Can a Nerve Block Help Fibromyalgia?

fibromyalgia nerve block

Fibromyalgia patients are getting more and more help from the various advancements that have taken place in the recent years. One of these advancements is nerve block and it can help several painful disorders and diseases including fibromyalgia. The technology that has recently circulated in the field of medicine is somewhat interesting.

What Are Nerve Blocks and How Do They Work?

Nerve block comes in the form of injections, which help to reduce the amount of stress and pain in your body. It is somewhat similar to other form of pain relieving injections like cortisone shots. Literally, what it does is block the nerves in areas where you are feeling pain. An injection on affected pain areas provides instant relief from whatever pain you are feeling.

Although relatively new to fibromyalgia treatments, nerve block has been around for a significant time and is widely used in other circumstances. The most common reason use of nerve block is in childbirth. In this case, it is referred as epidural. The epidural will block the nerves that cause a mother to feel pain when giving birth. As such, they will not feel any pain during labor.

Procedure of Nerve Blocks

The process of nerve blocks is pretty simple. An anesthesiologist will perform the entire process as safe as possible. They will administer the nerve blocker by means of an injection. As the injection enters into your nerves, the anesthesiologist will ask you to sit down and relax while the procedure is going on. The process can take anywhere up to an hour and it could involve several injections, depending on what you exactly want.

How Nerve Blocks Assist with Fibromyalgia Symptoms?

Nerve block is an important tool for fibromyalgia sufferers and many find relief by using it as part of their treatment plan. Basically, the nerve blocks will ensure that the nerves will not be firing off erroneously, and as a result, you will not be feeling as much pain during those situations when the painful symptoms begin attacking. Fibromyalgia patients who use this method may find relief quickly, however the relief is only temporal.


  • I had nerves blocks on my neck immediately prior to a shoulder replacement operation. Wasn’t the most pleasant of procedures I’ve ever had and sad to say it didn’t work.

  • I had nerve blocks done on my head, neck and shoulders. I had them every three months for a total of 5 times and while they were working, I had great relief from the constant pain and migraines I was having. They lasted about three months which is why I went back for the next dose. It was very painful (especially in the head) but it was better than dealing with the pain. Next thing I know, I was in hospital with a heart attack. The doctors said the nerve blocks were too much for my heart to take and therefore, I had the heart attack. Needless to say, no more nerve blocks for me!!! Now a great Fibromyalgia specialist, Dr. David Saul, took me off all medications and prescribed Kadian 10 mg. That was it. One pill. It is a slow release morphine. It was given to me 18 years ago and I am still on the same dosage today. If I have a bad flare up, I can take more but most of the time I am only taking one pill per day. I don’t see how it could get any better than this but so many doctors don’t know about Kadian and therefore don’t prescribe it. My own daughter has Fibromyalgia and her doctor has gone through so many pills with so many side effects and has ended up telling her to use marajuana. And he thinks that is better than taking one small pill a day?? The only side effect with the Kadian is it can tend to lead to constipation which for me is quite easily solved if I just have a couple of coffees in the day. The natural chickory helps with the constipation. This is the best advice I can give to anyone with Fibromyalgia!!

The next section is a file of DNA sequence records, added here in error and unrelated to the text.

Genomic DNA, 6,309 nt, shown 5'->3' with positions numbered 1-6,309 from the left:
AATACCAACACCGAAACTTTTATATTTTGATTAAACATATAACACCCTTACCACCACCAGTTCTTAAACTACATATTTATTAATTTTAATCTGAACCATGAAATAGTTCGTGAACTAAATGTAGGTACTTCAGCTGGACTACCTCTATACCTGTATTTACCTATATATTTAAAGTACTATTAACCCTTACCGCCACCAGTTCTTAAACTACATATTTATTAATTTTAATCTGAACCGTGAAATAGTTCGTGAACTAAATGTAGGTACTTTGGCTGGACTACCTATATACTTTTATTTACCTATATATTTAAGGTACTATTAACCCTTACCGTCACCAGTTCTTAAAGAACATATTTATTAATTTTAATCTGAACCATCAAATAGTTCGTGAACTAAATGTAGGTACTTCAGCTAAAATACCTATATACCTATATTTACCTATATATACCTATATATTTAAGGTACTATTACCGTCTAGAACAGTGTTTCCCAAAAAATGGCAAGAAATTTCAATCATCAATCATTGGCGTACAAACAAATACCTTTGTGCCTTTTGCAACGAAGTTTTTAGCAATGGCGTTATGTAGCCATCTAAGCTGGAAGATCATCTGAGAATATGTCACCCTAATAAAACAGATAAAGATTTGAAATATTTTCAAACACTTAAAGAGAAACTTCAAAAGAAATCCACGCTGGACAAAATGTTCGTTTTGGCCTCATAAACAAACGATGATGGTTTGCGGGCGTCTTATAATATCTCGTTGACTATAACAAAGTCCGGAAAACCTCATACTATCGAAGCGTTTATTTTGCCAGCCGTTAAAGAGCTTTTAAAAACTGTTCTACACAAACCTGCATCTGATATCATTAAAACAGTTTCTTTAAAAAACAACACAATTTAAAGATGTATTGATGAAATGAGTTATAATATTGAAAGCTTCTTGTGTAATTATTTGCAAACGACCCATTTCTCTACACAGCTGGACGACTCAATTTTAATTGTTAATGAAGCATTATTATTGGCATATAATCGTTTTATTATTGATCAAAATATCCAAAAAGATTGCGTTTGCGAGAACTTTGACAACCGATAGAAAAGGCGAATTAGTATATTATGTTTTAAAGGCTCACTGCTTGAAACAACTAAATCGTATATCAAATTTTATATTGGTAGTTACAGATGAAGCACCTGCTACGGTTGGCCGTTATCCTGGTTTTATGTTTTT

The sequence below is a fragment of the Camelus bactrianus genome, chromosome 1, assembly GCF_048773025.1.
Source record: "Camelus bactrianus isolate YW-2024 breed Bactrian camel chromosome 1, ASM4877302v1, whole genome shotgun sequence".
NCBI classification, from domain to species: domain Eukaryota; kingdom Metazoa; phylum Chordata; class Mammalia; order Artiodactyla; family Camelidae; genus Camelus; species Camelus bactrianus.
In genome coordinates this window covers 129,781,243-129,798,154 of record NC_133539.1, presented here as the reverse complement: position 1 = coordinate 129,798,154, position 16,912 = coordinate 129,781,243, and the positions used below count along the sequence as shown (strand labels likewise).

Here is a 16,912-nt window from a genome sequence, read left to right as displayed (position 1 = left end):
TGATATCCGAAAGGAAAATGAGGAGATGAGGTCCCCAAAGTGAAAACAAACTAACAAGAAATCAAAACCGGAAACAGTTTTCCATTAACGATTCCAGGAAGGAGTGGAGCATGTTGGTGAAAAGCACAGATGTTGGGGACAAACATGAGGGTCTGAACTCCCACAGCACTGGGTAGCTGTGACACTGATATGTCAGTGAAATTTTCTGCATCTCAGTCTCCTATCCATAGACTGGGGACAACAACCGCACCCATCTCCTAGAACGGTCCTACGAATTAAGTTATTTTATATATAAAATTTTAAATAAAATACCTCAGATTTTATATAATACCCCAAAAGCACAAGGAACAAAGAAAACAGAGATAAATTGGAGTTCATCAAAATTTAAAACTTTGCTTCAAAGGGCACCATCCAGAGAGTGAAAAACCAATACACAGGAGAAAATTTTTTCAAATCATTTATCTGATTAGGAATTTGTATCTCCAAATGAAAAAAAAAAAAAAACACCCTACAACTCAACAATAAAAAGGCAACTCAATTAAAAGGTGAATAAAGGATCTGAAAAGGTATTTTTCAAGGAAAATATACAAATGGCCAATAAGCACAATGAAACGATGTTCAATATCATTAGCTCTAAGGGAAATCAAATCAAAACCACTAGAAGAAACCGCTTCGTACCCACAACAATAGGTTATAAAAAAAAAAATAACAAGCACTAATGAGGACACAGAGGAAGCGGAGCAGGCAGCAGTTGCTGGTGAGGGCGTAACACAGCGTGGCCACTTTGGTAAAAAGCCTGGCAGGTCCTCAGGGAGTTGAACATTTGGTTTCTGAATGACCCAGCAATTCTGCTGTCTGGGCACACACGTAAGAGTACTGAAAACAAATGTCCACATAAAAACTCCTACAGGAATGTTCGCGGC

• Sounds like you have it under control. Wish it was that easy for me. I have too many medicine allergies that the doctors scratch their heads not knowing what to do for me. I am allergic to morphine even synthetic morphine as they have tried 3 types and I always have the same anaphalaxis reaction. Good thing I have an epi pen. Right now they just put me on Fentynal patch 12 mcg the lowest and the only strength the clinic provides. I just began it yesterday-it has helped some but does not reduce the tender points in my back where trigger point injections will. Trigger point injections and hip/back injections have helped me a lot. However, this pain clinic doesn’t do them yet they are awaiting for another doctor who does. That’s when I will quit the Fentynal patch. I am also allergic to Tylenol so that wipes out a lot. Motrin makes my LFT’s rise way up. You can just about name most medications and I am either allergic or severely sensitive that I itch and need to take 8-12 Benadryls to stop itching. I hope your daughter finds what works with her without a lot of trying this and that. I find the longer I have Fibromyalgia the more allergies I have. About 2 wks ago I was in the hospital ER and they gave me Demoral which I have never had a reaction to and save only for surgeries so I wouldn’t build a tolerance and I broke out in hives and my chest felt tight. That’s why I don’t want to be on Fentynal all the time because now it’s all I can take for surgeries and I want the injections. If this works I may try it but will have to ask my Cardiologist since I have CHF.

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